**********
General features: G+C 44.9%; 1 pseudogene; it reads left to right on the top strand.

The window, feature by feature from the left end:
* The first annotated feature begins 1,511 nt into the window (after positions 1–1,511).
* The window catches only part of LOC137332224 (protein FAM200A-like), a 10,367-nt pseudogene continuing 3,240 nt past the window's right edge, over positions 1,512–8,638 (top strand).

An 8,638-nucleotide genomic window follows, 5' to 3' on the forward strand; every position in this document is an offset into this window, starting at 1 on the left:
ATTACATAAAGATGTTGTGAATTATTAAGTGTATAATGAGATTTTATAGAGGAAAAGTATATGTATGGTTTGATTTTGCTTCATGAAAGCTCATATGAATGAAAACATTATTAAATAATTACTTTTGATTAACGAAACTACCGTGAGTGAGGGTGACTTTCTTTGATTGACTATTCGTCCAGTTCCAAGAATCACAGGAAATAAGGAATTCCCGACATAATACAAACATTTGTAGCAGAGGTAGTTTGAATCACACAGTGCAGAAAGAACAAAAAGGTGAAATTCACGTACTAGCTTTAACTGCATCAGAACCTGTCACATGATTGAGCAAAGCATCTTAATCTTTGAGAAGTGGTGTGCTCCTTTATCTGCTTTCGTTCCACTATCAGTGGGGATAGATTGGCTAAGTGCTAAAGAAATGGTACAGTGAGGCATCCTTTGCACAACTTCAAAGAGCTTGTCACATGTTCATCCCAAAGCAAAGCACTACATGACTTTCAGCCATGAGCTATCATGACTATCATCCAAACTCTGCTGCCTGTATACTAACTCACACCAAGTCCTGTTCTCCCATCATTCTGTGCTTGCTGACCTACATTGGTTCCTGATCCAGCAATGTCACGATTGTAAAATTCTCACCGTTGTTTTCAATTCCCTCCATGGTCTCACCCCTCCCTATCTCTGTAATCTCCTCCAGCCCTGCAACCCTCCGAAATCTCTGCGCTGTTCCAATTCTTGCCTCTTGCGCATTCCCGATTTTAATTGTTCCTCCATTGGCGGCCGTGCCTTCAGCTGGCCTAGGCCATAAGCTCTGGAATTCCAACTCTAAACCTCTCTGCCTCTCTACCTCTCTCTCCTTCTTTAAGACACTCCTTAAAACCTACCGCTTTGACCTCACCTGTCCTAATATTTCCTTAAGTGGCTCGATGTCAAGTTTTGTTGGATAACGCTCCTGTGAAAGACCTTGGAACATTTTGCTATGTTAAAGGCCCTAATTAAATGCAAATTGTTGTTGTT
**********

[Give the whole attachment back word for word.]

General features: G+C 44.9%; 1 pseudogene; it reads left to right on the top strand.

The window, feature by feature from the left end:
* The first annotated feature begins 1,511 nt into the window (after positions 1–1,511).
* The window catches only part of LOC137332224 (protein FAM200A-like), a 10,367-nt pseudogene continuing 3,240 nt past the window's right edge, over positions 1,512–8,638 (top strand).

An 8,638-nucleotide genomic window follows, 5' to 3' on the forward strand; every position in this document is an offset into this window, starting at 1 on the left:
ATTACATAAAGATGTTGTGAATTATTAAGTGTATAATGAGATTTTATAGAGGAAAAGTATATGTATGGTTTGATTTTGCTTCATGAAAGCTCATATGAATGAAAACATTATTAAATAATTACTTTTGATTAACGAAACTACCGTGAGTGAGGGTGACTTTCTTTGATTGACTATTCGTCCAGTTCCAAGAATCACAGGAAATAAGGAATTCCCGACATAATACAAACATTTGTAGCAGAGGTAGTTTGAATCACACAGTGCAGAAAGAACAAAAAGGTGAAATTCACGTACTAGCTTTAACTGCATCAGAACCTGTCACATGATTGAGCAAAGCATCTTAATCTTTGAGAAGTGGTGTGCTCCTTTATCTGCTTTCGTTCCACTATCAGTGGGGATAGATTGGCTAAGTGCTAAAGAAATGGTACAGTGAGGCATCCTTTGCACAACTTCAAAGAGCTTGTCACATGTTCATCCCAAAGCAAAGCACTACATGACTTTCAGCCATGAGCTATCATGACTATCATCCAAACTCTGCTGCCTGTATACTAACTCACACCAAGTCCTGTTCTCCCATCATTCTGTGCTTGCTGACCTACATTGGTTCCTGATCCAGCAATGTCACGATTGTAAAATTCTCACCGTTGTTTTCAATTCCCTCCATGGTCTCACCCCTCCCTATCTCTGTAATCTCCTCCAGCCCTGCAACCCTCCGAAATCTCTGCGCTGTTCCAATTCTTGCCTCTTGCGCATTCCCGATTTTAATTGTTCCTCCATTGGCGGCCGTGCCTTCAGCTGGCCTAGGCCATAAGCTCTGGAATTCCAACTCTAAACCTCTCTGCCTCTCTACCTCTCTCTCCTTCTTTAAGACACTCCTTAAAACCTACCGCTTTGACCTCACCTGTCCTAATATTTCCTTAAGTGGCTCGATGTCAAGTTTTGTTGGATAACGCTCCTGTGAAAGACCTTGGAACATTTTGCTATGTTAAAGGCCCTAATTAAATGCAAATTGTTGTTGTT